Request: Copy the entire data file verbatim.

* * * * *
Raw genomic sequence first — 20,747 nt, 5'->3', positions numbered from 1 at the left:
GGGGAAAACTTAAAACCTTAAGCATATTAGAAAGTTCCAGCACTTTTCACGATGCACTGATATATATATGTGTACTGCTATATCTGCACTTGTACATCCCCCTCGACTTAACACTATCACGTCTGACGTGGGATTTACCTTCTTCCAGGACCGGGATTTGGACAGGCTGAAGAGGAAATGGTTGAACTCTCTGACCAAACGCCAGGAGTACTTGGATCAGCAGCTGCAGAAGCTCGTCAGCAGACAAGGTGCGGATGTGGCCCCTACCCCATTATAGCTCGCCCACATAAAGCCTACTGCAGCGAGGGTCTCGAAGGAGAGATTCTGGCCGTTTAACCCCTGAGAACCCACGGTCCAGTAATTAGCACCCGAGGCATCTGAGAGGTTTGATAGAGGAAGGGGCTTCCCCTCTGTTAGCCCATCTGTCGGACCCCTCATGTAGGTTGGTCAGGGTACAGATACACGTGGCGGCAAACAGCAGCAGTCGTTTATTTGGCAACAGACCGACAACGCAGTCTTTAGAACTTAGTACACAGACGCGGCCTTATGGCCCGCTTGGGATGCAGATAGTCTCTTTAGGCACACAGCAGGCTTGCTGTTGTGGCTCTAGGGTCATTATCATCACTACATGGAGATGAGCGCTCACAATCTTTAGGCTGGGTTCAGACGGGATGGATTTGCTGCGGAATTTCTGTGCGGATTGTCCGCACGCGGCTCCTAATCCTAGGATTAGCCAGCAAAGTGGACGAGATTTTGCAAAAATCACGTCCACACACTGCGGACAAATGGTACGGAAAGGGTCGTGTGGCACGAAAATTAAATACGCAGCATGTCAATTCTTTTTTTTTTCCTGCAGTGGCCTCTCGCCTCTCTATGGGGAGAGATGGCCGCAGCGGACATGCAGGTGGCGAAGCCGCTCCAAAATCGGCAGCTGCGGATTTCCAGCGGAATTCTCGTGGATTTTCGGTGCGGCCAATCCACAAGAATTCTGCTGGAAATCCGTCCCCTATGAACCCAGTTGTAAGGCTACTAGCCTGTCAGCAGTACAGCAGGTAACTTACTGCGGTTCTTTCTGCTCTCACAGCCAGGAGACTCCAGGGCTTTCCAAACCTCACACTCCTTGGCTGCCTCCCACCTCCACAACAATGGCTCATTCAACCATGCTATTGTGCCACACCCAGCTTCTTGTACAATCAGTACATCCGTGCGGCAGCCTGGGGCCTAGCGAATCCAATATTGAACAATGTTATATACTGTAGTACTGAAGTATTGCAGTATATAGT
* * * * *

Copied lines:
Raw genomic sequence first — 20,747 nt, 5'->3', positions numbered from 1 at the left:
GGGGAAAACTTAAAACCTTAAGCATATTAGAAAGTTCCAGCACTTTTCACGATGCACTGATATATATATGTGTACTGCTATATCTGCACTTGTACATCCCCCTCGACTTAACACTATCACGTCTGACGTGGGATTTACCTTCTTCCAGGACCGGGATTTGGACAGGCTGAAGAGGAAATGGTTGAACTCTCTGACCAAACGCCAGGAGTACTTGGATCAGCAGCTGCAGAAGCTCGTCAGCAGACAAGGTGCGGATGTGGCCCCTACCCCATTATAGCTCGCCCACATAAAGCCTACTGCAGCGAGGGTCTCGAAGGAGAGATTCTGGCCGTTTAACCCCTGAGAACCCACGGTCCAGTAATTAGCACCCGAGGCATCTGAGAGGTTTGATAGAGGAAGGGGCTTCCCCTCTGTTAGCCCATCTGTCGGACCCCTCATGTAGGTTGGTCAGGGTACAGATACACGTGGCGGCAAACAGCAGCAGTCGTTTATTTGGCAACAGACCGACAACGCAGTCTTTAGAACTTAGTACACAGACGCGGCCTTATGGCCCGCTTGGGATGCAGATAGTCTCTTTAGGCACACAGCAGGCTTGCTGTTGTGGCTCTAGGGTCATTATCATCACTACATGGAGATGAGCGCTCACAATCTTTAGGCTGGGTTCAGACGGGATGGATTTGCTGCGGAATTTCTGTGCGGATTGTCCGCACGCGGCTCCTAATCCTAGGATTAGCCAGCAAAGTGGACGAGATTTTGCAAAAATCACGTCCACACACTGCGGACAAATGGTACGGAAAGGGTCGTGTGGCACGAAAATTAAATACGCAGCATGTCAATTCTTTTTTTTTTCCTGCAGTGGCCTCTCGCCTCTCTATGGGGAGAGATGGCCGCAGCGGACATGCAGGTGGCGAAGCCGCTCCAAAATCGGCAGCTGCGGATTTCCAGCGGAATTCTCGTGGATTTTCGGTGCGGCCAATCCACAAGAATTCTGCTGGAAATCCGTCCCCTATGAACCCAGTTGTAAGGCTACTAGCCTGTCAGCAGTACAGCAGGTAACTTACTGCGGTTCTTTCTGCTCTCACAGCCAGGAGACTCCAGGGCTTTCCAAACCTCACACTCCTTGGCTGCCTCCCACCTCCACAACAATGGCTCATTCAACCATGCTATTGTGCCACACCCAGCTTCTTGTACAATCAGTACATCCGTGCGGCAGCCTGGGGCCTAGCGAATCCAATATTGAACAATGTTATATACTGTAGTACTGAAGTATTGCAGTATATAGT